Blackbirdan online journal of literature and the artsSpring 2012 v11n1
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Small-Town Suicide

2:30 a.m. and I am sleeping.
Or else 2:30 a.m. and I am doing something
meaningless on the computer: looking at photos
of old friends or playing online checkers
with somebody from Bangkok.
Just down the road, 2:30 a.m., my neighbor
Ted laid down on his bed, covered his face
with a pillow, and raised his .38 special up
to his head, pulled the trigger and ended it all.
I heard somebody else say it was a .22.
I heard somebody else say it was a 9mm.
The neighbor woman across the street is the first
to give me the news, at the mailboxes.
She can’t believe it, and somewhere underneath
her story I think she thinks his wife murdered him.
We kind of fear what we know we’re capable of.
Ted’s boys, just in for the weekend, came over
to her house the next morning, and asked
if they could use her fire pit to burn the mattresses.
So much blood, someone said. That’s evidence,
someone said. We all just sit around and talk about it.
The truth is I didn’t know him very well.
Even after living here years, the only time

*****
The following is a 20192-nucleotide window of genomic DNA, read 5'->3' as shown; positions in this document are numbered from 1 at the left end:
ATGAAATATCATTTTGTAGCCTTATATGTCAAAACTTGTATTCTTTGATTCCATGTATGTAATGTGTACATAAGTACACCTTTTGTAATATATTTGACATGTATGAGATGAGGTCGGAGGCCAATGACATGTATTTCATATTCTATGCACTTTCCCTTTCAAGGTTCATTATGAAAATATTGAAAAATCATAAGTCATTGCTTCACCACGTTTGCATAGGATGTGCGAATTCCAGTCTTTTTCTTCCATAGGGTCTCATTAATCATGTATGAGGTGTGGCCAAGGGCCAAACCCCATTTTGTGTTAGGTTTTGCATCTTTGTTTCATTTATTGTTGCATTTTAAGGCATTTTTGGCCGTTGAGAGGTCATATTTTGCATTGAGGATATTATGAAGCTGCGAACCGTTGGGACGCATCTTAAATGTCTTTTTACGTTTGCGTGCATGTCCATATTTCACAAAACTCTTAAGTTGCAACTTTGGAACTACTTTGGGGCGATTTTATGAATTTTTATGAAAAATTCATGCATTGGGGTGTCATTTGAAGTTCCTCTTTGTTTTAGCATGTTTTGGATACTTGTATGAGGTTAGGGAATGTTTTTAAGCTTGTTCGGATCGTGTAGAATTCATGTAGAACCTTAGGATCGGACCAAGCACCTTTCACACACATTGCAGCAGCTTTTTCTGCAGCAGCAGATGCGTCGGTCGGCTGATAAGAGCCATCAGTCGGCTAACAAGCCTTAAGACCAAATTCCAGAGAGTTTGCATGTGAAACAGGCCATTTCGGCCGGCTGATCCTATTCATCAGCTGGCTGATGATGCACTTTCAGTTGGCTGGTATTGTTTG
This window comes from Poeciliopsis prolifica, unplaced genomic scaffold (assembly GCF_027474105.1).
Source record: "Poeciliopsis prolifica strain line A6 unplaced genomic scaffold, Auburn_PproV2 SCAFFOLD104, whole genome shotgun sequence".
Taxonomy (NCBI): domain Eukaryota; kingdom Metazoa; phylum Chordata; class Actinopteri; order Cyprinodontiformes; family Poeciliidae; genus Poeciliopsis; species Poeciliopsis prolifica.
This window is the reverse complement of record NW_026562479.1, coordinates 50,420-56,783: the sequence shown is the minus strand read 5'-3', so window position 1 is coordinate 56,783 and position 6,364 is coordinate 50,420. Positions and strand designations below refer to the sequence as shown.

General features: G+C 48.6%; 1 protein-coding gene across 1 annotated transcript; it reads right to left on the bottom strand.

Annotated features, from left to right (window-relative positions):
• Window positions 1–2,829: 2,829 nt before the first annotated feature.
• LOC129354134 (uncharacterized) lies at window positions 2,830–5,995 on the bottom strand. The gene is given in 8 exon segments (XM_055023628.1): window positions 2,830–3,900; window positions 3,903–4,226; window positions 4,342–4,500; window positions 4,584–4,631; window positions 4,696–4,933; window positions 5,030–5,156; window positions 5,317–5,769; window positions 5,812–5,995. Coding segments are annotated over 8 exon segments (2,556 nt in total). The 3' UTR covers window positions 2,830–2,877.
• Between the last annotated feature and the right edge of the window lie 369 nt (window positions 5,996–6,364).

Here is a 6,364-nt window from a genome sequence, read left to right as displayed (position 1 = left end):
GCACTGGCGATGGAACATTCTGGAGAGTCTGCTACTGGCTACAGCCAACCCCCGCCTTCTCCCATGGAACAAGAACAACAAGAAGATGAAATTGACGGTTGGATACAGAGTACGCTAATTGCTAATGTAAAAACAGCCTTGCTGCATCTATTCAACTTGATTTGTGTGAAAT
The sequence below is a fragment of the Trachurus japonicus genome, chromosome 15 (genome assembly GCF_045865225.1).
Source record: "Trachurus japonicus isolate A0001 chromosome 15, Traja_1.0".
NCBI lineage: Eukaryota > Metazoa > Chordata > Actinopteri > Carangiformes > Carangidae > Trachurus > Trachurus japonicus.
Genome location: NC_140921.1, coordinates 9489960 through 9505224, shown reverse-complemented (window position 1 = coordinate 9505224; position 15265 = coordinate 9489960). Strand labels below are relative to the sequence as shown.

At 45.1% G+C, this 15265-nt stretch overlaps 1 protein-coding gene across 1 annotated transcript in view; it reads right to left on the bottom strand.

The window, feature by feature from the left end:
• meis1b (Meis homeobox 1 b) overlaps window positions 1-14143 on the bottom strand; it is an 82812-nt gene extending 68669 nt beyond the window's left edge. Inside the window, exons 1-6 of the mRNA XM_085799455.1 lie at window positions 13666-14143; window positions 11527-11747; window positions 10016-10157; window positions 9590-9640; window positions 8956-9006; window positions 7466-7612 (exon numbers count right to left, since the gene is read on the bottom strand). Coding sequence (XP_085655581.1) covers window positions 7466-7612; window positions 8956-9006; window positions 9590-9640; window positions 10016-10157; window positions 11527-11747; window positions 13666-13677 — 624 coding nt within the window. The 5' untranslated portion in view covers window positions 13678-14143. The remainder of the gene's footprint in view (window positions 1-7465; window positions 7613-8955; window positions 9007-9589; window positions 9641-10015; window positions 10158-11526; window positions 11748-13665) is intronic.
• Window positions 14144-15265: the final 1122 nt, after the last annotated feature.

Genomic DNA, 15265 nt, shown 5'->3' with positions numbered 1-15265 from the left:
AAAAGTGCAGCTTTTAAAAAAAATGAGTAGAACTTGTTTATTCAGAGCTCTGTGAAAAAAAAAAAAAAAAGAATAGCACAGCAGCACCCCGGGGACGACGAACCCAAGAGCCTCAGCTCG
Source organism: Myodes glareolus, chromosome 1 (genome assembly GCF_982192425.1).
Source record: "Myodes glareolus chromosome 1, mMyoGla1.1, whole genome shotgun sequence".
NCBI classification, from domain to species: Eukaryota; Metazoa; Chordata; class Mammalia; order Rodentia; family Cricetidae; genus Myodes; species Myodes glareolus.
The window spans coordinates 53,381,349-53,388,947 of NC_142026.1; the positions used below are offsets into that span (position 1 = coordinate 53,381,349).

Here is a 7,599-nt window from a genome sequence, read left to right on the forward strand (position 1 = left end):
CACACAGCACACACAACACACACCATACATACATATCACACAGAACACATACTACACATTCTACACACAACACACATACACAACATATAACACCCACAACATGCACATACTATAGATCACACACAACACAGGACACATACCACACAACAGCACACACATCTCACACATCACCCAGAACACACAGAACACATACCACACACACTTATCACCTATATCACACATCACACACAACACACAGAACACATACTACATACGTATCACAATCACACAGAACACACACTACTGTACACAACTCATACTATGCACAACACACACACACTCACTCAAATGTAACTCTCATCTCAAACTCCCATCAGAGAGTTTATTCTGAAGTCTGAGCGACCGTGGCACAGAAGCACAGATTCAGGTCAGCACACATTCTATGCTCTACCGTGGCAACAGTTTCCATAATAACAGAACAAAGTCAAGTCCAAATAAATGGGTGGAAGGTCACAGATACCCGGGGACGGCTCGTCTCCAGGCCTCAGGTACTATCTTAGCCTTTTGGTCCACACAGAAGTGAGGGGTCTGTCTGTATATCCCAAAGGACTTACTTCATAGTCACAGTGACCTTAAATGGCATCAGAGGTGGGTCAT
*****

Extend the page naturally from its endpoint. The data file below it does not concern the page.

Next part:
I’d ever talked to him was two weeks ago,
when I was out walking with the dog, headed up
to the cemetery, he stopped me, and introduced
himself, told me how bad he was with names,
and showed me a burn mark on his leg
where he’d gotten drunk and rolled the muffler
of his four-wheeler on top of him.
It’s good to know you, we both said.
Roosters bobbed in the background.
The wife just had to have them, he said.
The neighbor woman said his wife was a real bitch.
Someone else said she must be so sad right now.
He hoped nobody would mind the noise,
and I remember telling him how much I like
hearing the sound of crowing in the morning.
Melvin, the widowed diabetic across the street,
drives by, stops, and says You just never know
what a man gets to thinking when he gets
so depressed. I know he’s been there, too,
all alone and cold on a winter’s night.
Someone else said he was a good man.
Someone else said he always seemed so happy.
His front yard was filled with a thousand
little lawn ornaments. It was like walking
into some truck stop coffee shop off the interstate.
There was a tiny bluebird I always looked at,
and sometimes even thought about stealing,
just for something to hold on my walks.
I’m not sure now if I’m glad I never took it.  

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